Wimbledon 2010: Intriguing Storylines From Day Two

Rajat JainSenior Analyst IJune 22, 2010

LONDON, ENGLAND - JUNE 22:  Rafael Nadal of Spain celebrates match point during his first round match against Kei Nishikori of Japan on Day Two of the Wimbledon Lawn Tennis Championships at the All England Lawn Tennis and Croquet Club on June 22, 2010 in London, England.  (Photo by Clive Brunskill/Getty Images)
Clive Brunskill/Getty Images

The knockout of the eighth seed, Fernando Verdasco, by the hands of the Italian Fabio Fogini was the only major upset in an otherwise routine day two at Wimbledon. None of the top seeds had to break any sweat during the course of their respective first-round matches.

While their professional performances would give the writers very little to pen down, here are some of the story lines that can intrigue our readers:

—The contest between the defending ladies champion Serena Williams and Michelle Larcher de Brito must have been the most attended game of the day. Not because of the spectacle of tennis offered (Serena won the contest in straight sets), but because of the amount of decibels exploded in the AELTC.

So what if the attendance in the game was sparse? People still were part of the game, if only through the ears.

—Robby Ginepri and Kei Nishikori have recently come on to play the tour again after injuries. In fact, this was the first tournament for the Japanese after his comeback. And guess who they were greeted with? Sixth-seeded Robin Soderling and the No. 2 seed Rafael Nadal, both of whom had just contested in the final at the French Open.

Talk about great comebacks. Or about bad luck.

—Soderling was two sets and a break up against Ginepri during a certain changeover. In normal circumstances, such a player would seemingly look relaxed on the chair, calmly sipping down water or helping himself with a banana. Instead, the magnanimous Swede performed his usual routine of immersing his head into his famous towel. Perhaps thinking ahead of his possible showdown against Rafael Nadal?

Maria Sharapova blasted 15 winners, against only 12 errors, committed only two double faults, lost only one game in the match, and seven points on the serve. Is this the same Russian who committed 20-plus double faults in her first-round exit at the Australian Open?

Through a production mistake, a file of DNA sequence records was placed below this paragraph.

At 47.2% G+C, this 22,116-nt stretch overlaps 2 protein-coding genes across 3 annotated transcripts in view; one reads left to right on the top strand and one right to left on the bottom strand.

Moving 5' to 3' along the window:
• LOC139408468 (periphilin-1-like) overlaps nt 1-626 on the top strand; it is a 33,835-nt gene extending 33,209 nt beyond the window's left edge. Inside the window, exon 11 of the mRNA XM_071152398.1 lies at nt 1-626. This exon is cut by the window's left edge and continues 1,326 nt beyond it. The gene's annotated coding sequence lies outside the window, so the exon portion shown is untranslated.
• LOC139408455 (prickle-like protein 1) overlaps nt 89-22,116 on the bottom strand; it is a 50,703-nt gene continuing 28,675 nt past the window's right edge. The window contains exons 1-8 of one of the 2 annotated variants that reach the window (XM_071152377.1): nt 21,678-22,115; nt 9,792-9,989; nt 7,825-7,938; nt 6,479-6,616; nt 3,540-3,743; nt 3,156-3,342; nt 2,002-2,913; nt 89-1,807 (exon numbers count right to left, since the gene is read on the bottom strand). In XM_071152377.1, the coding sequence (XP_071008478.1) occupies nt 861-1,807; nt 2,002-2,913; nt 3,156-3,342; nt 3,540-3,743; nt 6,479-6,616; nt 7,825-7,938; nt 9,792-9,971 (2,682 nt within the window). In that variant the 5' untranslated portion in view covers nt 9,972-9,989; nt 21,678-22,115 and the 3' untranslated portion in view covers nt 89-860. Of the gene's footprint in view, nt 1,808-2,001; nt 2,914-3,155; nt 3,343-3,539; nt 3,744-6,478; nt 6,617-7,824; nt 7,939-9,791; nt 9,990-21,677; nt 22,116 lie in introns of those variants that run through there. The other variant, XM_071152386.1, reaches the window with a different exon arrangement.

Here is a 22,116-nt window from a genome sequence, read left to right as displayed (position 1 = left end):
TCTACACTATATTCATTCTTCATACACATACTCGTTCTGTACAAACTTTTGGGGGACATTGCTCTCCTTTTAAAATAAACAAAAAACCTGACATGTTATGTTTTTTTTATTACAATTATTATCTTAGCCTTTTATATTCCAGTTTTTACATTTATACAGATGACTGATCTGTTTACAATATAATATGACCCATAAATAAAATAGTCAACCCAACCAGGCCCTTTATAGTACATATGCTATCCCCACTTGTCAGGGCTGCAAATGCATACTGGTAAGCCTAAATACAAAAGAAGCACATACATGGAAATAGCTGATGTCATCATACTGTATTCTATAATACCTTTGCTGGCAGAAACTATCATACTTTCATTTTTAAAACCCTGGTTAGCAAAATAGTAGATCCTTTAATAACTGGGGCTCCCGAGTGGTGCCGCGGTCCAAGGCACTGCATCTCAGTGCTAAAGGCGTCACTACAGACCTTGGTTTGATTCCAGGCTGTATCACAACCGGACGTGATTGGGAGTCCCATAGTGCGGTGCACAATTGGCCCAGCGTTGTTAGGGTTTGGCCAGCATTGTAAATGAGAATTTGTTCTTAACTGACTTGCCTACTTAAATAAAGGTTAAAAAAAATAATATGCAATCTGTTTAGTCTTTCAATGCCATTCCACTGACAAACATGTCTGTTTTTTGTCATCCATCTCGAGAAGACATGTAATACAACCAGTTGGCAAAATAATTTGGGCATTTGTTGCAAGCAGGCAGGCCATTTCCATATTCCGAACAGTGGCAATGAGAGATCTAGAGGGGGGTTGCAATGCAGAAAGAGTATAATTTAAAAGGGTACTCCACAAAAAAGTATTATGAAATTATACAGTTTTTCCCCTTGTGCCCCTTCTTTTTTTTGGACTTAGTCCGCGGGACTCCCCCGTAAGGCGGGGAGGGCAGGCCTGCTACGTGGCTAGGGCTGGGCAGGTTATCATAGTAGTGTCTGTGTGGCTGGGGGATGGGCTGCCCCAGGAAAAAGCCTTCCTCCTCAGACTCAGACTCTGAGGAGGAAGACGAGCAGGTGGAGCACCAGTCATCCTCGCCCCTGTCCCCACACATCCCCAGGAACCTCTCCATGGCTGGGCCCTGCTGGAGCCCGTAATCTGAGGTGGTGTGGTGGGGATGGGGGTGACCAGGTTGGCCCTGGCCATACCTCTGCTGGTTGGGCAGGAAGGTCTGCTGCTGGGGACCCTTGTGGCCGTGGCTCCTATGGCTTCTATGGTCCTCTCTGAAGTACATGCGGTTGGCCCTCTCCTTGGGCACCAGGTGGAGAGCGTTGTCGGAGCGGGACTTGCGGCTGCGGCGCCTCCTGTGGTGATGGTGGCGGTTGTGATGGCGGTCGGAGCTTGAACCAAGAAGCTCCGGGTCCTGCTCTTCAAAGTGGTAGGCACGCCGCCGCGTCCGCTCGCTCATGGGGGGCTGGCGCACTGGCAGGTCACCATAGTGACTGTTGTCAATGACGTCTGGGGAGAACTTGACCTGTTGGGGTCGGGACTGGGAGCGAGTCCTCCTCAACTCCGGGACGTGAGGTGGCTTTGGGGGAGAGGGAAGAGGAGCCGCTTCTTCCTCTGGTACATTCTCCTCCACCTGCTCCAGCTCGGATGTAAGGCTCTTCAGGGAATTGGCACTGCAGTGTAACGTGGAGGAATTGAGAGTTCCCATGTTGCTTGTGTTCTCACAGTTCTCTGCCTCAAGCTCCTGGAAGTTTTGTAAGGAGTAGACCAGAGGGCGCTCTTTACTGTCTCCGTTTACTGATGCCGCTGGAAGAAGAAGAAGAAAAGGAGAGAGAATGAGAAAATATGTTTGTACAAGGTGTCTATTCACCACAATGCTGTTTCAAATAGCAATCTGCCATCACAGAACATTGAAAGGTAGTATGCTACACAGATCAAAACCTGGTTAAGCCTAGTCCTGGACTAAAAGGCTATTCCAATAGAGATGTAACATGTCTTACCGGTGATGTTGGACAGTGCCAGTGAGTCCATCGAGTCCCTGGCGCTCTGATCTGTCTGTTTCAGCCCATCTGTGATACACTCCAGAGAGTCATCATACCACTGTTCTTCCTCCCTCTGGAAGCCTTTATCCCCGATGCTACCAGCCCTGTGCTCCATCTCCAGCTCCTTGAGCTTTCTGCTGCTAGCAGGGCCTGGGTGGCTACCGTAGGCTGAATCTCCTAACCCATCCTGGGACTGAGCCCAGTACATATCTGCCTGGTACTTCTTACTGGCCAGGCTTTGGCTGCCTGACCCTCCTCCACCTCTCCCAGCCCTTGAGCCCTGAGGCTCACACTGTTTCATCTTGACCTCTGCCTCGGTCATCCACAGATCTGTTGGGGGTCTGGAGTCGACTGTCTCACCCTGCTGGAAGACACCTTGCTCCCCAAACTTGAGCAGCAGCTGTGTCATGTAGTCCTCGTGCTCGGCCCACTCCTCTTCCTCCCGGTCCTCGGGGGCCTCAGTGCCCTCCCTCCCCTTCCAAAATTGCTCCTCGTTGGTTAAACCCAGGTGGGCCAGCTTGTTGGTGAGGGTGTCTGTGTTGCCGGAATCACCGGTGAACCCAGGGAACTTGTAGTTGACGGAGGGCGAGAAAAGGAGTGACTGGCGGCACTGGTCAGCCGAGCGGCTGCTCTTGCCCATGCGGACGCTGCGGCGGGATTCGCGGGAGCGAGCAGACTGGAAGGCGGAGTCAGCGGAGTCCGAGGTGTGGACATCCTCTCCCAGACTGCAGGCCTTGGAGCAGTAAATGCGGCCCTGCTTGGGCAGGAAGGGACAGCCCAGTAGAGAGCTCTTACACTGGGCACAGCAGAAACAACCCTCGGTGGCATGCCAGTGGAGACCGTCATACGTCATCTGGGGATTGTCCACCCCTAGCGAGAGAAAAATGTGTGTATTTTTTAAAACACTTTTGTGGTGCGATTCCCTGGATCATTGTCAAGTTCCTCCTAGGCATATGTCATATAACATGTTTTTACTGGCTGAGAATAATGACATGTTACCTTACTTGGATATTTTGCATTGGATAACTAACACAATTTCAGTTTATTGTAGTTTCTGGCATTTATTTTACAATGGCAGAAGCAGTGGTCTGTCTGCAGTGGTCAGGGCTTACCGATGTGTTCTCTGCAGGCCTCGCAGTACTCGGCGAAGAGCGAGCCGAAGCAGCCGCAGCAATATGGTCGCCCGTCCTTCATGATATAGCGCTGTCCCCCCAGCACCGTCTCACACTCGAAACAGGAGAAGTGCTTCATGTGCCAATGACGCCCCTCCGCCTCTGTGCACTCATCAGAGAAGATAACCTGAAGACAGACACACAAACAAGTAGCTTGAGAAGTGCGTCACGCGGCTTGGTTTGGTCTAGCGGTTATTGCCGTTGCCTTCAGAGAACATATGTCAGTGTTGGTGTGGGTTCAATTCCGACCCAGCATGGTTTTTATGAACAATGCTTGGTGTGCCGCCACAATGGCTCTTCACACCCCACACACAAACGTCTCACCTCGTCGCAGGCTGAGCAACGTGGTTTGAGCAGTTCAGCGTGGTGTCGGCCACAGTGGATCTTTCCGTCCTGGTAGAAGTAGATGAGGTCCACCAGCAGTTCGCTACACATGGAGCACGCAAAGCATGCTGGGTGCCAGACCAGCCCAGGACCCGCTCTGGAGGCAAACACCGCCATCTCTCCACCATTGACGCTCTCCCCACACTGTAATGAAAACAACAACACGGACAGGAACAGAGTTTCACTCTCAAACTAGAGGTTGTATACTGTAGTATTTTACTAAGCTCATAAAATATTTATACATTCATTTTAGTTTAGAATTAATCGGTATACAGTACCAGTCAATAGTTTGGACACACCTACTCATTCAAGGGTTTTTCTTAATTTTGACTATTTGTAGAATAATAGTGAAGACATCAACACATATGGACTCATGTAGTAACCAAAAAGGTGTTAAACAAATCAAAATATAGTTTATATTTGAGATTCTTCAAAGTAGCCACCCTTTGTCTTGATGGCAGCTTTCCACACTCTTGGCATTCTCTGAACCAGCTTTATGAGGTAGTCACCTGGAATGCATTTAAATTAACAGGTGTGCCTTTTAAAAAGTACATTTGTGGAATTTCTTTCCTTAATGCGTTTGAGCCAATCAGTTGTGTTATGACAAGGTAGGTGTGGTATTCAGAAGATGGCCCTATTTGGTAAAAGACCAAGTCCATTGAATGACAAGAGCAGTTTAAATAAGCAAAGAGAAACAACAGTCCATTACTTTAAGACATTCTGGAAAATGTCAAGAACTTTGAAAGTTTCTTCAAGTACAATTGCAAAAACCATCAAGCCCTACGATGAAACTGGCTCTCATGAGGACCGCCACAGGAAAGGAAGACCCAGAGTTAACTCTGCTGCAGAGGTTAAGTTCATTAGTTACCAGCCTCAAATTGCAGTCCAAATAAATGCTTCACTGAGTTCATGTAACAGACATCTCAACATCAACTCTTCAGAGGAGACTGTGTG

—Continuing the talk on serve, Nadal hit eight aces in his 14 service games. Contrast this to the 2008 Final at the same place. He had hit only six aces in his 30 service games, when he was supposedly at the peak of his powers.

Andy Murray, the local boy and the fourth seed, was scheduled to play his first match on Court No. 1. Victoria Azarenka (the fourteenth seed), on the other hand, was offered the luxury of the Center Court. Take your pick as to the reason for this discrepancy:

a)  Murray has requested the AELTC to let him stay away from all the attention, which in turn leads to increased pressure.

b) Wimbledon, and the British, have given up their hopes on Murray as their ultimate hope for a Grand Slam champion—something they never did with Tim Henman.

c) It was just coincidence. You journalists analyze (or try to analyze) things way too much...duh!

—The grand old woman of the WTA, Kimiko Date Krumm, fought valiantly in the second set (she won 7-6) before bowing out 1-6 in the third.

—In the third set, Soderling faced two break points at 15-40 on his serve. Forty seconds, three aces, and a service winner later, he had won the game. Ginepri’s reaction did not change much after those 40 seconds. Talk about the term "clinical."

—Nadal slipped two times on grass today in the space of five minutes! Roger Federer slipped once yesterday. The road towards another “FeDal” showdown is indeed slippery.

—The serving giants, John Isner and Nicholas Mahut, have hit a combined 54 aces in their first-round match. They are still tied at two sets apiece.


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